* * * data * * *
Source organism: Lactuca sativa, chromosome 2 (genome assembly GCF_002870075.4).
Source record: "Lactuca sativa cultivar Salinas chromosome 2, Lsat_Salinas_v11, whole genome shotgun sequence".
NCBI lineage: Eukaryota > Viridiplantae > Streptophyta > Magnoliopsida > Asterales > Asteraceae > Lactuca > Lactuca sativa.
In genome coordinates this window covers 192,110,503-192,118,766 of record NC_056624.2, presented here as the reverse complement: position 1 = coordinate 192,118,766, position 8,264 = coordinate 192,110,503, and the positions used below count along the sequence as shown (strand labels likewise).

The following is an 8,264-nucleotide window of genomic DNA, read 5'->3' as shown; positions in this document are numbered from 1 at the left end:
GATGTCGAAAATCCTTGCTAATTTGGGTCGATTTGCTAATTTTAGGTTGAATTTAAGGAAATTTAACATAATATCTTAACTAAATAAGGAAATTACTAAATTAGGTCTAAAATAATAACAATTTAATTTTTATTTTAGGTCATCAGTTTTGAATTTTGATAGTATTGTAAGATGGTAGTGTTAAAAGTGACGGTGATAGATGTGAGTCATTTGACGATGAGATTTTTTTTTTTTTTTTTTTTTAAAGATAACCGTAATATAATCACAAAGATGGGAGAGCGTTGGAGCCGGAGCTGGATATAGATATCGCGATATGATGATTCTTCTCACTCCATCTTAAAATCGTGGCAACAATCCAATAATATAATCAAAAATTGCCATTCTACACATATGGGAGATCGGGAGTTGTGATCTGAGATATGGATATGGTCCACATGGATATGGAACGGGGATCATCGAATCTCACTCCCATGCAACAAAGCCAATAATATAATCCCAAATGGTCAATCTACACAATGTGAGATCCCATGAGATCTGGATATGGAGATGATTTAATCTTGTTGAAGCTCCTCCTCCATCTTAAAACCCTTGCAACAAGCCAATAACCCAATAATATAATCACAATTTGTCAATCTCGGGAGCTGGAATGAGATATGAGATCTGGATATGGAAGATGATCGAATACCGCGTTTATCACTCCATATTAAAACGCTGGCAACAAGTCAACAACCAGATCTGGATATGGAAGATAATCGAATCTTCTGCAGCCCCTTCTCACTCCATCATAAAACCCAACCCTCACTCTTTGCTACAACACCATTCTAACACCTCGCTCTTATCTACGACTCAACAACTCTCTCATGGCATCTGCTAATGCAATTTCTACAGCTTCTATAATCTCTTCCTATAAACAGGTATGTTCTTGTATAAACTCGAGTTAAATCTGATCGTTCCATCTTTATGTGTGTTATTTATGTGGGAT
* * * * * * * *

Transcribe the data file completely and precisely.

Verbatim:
Source organism: Lactuca sativa, chromosome 2 (genome assembly GCF_002870075.4).
Source record: "Lactuca sativa cultivar Salinas chromosome 2, Lsat_Salinas_v11, whole genome shotgun sequence".
NCBI lineage: Eukaryota > Viridiplantae > Streptophyta > Magnoliopsida > Asterales > Asteraceae > Lactuca > Lactuca sativa.
In genome coordinates this window covers 192,110,503-192,118,766 of record NC_056624.2, presented here as the reverse complement: position 1 = coordinate 192,118,766, position 8,264 = coordinate 192,110,503, and the positions used below count along the sequence as shown (strand labels likewise).

The following is an 8,264-nucleotide window of genomic DNA, read 5'->3' as shown; positions in this document are numbered from 1 at the left end:
GATGTCGAAAATCCTTGCTAATTTGGGTCGATTTGCTAATTTTAGGTTGAATTTAAGGAAATTTAACATAATATCTTAACTAAATAAGGAAATTACTAAATTAGGTCTAAAATAATAACAATTTAATTTTTATTTTAGGTCATCAGTTTTGAATTTTGATAGTATTGTAAGATGGTAGTGTTAAAAGTGACGGTGATAGATGTGAGTCATTTGACGATGAGATTTTTTTTTTTTTTTTTTTTTAAAGATAACCGTAATATAATCACAAAGATGGGAGAGCGTTGGAGCCGGAGCTGGATATAGATATCGCGATATGATGATTCTTCTCACTCCATCTTAAAATCGTGGCAACAATCCAATAATATAATCAAAAATTGCCATTCTACACATATGGGAGATCGGGAGTTGTGATCTGAGATATGGATATGGTCCACATGGATATGGAACGGGGATCATCGAATCTCACTCCCATGCAACAAAGCCAATAATATAATCCCAAATGGTCAATCTACACAATGTGAGATCCCATGAGATCTGGATATGGAGATGATTTAATCTTGTTGAAGCTCCTCCTCCATCTTAAAACCCTTGCAACAAGCCAATAACCCAATAATATAATCACAATTTGTCAATCTCGGGAGCTGGAATGAGATATGAGATCTGGATATGGAAGATGATCGAATACCGCGTTTATCACTCCATATTAAAACGCTGGCAACAAGTCAACAACCAGATCTGGATATGGAAGATAATCGAATCTTCTGCAGCCCCTTCTCACTCCATCATAAAACCCAACCCTCACTCTTTGCTACAACACCATTCTAACACCTCGCTCTTATCTACGACTCAACAACTCTCTCATGGCATCTGCTAATGCAATTTCTACAGCTTCTATAATCTCTTCCTATAAACAGGTATGTTCTTGTATAAACTCGAGTTAAATCTGATCGTTCCATCTTTATGTGTGTTATTTATGTGGGAT